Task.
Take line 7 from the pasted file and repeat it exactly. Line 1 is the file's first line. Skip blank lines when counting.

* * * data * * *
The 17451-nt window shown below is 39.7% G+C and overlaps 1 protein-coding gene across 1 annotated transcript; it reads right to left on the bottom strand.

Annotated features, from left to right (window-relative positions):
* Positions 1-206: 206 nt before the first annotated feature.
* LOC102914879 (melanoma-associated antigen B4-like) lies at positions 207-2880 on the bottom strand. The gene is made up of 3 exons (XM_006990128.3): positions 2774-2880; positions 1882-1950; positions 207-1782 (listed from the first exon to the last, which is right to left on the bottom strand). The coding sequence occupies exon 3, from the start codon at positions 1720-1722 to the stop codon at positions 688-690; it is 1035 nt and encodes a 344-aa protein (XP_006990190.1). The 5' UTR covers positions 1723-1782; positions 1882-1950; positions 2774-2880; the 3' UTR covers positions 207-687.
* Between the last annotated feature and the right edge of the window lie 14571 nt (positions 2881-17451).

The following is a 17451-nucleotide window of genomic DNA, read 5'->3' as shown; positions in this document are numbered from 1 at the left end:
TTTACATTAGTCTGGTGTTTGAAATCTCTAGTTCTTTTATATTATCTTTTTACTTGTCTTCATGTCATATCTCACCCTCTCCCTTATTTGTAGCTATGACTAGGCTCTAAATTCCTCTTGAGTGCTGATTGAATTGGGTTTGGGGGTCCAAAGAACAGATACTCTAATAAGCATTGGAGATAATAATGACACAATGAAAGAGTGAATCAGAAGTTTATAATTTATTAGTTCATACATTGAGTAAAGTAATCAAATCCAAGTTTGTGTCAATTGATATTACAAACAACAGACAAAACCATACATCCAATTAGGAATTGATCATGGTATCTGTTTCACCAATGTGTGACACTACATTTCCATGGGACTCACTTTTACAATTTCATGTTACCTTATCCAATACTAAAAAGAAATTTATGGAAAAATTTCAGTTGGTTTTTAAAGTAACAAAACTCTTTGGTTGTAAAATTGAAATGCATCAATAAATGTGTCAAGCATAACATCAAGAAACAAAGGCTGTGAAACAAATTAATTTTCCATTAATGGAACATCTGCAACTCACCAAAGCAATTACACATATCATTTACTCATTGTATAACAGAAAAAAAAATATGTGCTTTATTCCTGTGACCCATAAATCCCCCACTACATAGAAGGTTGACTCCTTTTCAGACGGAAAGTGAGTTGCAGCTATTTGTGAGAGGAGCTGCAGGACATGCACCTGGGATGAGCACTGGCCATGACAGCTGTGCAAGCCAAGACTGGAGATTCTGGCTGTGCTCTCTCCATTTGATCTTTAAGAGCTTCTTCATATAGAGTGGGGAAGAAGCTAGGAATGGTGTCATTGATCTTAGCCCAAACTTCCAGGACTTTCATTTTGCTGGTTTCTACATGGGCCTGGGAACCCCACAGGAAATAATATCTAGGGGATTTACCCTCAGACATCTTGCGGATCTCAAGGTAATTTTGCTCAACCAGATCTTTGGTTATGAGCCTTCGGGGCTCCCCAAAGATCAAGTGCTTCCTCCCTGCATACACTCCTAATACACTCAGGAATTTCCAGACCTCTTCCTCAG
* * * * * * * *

TTTACATTAGTCTGGTGTTTGAAATCTCTAGTTCTTTTATATTATCTTTTTACTTGTCTTCATGTCATATCTCACCCTCTCCCTTATTTGTAGCTATGACTAGGCTCTAAATTCCTCTTGAGTGCTGATTGAATTGGGTTTGGGGGTCCAAAGAACAGATACTCTAATAAGCATTGGAGATAATAATGACACAATGAAAGAGTGAATCAGAAGTTTATAATTTATTAGTTCATACATTGAGTAAAGTAATCAAATCCAAGTTTGTGTCAATTGATATTACAAACAACAGACAAAACCATACATCCAATTAGGAATTGATCATGGTATCTGTTTCACCAATGTGTGACACTACATTTCCATGGGACTCACTTTTACAATTTCATGTTACCTTATCCAATACTAAAAAGAAATTTATGGAAAAATTTCAGTTGGTTTTTAAAGTAACAAAACTCTTTGGTTGTAAAATTGAAATGCATCAATAAATGTGTCAAGCATAACATCAAGAAACAAAGGCTGTGAAACAAATTAATTTTCCATTAATGGAACATCTGCAACTCACCAAAGCAATTACACATATCATTTACTCATTGTATAACAGAAAAAAAAATATGTGCTTTATTCCTGTGACCCATAAATCCCCCACTACATAGAAGGTTGACTCCTTTTCAGACGGAAAGTGAGTTGCAGCTATTTGTGAGAGGAGCTGCAGGACATGCACCTGGGATGAGCACTGGCCATGACAGCTGTGCAAGCCAAGACTGGAGATTCTGGCTGTGCTCTCTCCATTTGATCTTTAAGAGCTTCTTCATATAGAGTGGGGAAGAAGCTAGGAATGGTGTCATTGATCTTAGCCCAAACTTCCAGGACTTTCATTTTGCTGGTTTCTACATGGGCCTGGGAACCCCACAGGAAATAATATCTAGGGGATTTACCCTCAGACATCTTGCGGATCTCAAGGTAATTTTGCTCAACCAGATCTTTGGTTATGAGCCTTCGGGGCTCCCCAAAGATCAAGTGCTTCCTCCCTGCATACACTCCTAATACACTCAGGAATTTCCAGACCTCTTCCTCAG